Physiological studies on the growth and development of the carrot, Daucus carota L.
This thesis is concerned with a study of the external, environmental
conditions on the growth and development of the carrot Daucus carota L., as
well as the carotene content, morphogenetic and other effects of defoliation
or extirpation of the apex. Auxanometer records of root growth in different
environments were also obtained. Experiments have also been carried
out to simulate environmental and other effects by means of external application
of known plant growth substances, in an attempt to explain morphogenetic
changes in terms of internal plant regulation. Briefly, the results
of daylength/temperature experiments on tops and roots have indicated that
maximum total plant growth results at relatively warm temperatures, but
under these conditions the leaf fraction is favoured; lone-day treatment
results in similar effects. Root and top temperatures had striking differential
effects. Both can be simulated by gibberellic acid application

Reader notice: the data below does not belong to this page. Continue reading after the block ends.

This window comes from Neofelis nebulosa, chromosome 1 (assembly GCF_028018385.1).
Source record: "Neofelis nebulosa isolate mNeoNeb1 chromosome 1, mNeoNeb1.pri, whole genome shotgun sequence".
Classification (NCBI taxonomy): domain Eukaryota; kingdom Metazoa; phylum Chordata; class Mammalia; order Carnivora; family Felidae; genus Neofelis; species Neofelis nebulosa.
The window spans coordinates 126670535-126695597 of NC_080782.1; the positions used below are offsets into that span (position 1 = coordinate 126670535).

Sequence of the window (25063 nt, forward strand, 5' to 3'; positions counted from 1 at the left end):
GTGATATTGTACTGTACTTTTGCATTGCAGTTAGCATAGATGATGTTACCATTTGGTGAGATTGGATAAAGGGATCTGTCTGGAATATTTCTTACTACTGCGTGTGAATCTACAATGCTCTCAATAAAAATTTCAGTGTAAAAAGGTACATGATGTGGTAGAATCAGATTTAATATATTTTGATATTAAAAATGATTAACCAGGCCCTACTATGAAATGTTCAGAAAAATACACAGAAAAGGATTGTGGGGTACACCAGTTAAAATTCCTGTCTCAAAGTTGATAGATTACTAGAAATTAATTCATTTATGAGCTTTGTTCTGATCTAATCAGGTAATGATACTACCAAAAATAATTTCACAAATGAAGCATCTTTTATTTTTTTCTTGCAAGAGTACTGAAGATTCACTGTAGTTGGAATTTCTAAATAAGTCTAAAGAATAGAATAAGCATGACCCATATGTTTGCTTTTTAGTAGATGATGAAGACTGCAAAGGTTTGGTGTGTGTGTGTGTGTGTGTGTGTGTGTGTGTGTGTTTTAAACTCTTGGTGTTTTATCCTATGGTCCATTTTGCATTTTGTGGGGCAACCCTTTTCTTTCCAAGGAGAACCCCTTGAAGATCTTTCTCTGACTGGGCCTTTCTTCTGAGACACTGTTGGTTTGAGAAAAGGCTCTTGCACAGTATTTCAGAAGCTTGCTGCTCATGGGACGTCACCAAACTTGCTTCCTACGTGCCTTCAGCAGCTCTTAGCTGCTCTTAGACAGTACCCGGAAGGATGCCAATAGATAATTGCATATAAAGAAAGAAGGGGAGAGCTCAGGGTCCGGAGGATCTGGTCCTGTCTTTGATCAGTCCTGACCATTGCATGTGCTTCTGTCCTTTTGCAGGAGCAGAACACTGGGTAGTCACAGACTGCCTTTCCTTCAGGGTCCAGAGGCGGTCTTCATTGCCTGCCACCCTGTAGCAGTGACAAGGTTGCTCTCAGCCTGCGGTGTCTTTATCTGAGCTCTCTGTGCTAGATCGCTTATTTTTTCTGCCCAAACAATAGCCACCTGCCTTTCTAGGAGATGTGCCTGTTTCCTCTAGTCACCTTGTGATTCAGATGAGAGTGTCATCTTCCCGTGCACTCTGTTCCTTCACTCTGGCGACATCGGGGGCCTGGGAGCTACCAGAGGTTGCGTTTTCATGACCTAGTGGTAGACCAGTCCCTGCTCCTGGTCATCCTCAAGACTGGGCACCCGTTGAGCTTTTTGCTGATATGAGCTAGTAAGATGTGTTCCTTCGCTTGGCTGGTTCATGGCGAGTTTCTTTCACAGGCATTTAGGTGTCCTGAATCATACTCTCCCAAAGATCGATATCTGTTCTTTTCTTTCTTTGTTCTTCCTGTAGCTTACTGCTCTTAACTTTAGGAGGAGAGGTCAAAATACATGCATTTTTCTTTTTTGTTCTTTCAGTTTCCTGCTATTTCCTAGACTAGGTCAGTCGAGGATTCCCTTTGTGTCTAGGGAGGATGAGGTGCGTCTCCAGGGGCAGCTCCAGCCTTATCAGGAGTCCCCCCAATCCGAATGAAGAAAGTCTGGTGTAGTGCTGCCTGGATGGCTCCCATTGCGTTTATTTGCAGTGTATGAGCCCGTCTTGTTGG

which is not dependent on the site of treatment. At lower temperatures
and in short—day, root growth is favoured, although total plant size may
be less. Treatment with the dwarfing compound CCC which is known to have
anti—gibberellic properties modified growth in a similar way to low temperature,
a foliar spray being more beneficial for root growth.
In contrast to gibberellic acid, application of cytokinin increases
the growth (probably cell division as well as cell expansion) at or near
the site of application which may be young leaves, hypocotyl or root.
Only if cytokinins have direct access to the open vascular system is the
effect noticeably away from the site of application.
Root aeration is of vital importance to the carrot plant and lack
of oxygen in the root medium affects both root and top growth detrimentally,
although some degree of adaptation seems possible. Soil compaction greatly
affects yield and maybe related to root aeration. High carotene content
is promoted by relatively low temperature (15°0 and well aerated root
The inter-relation of environmental effects in terms of internal
carbohydrate and hormone balances have been discussed. Some conclusions
are also drawn as to the practical application of some of these results.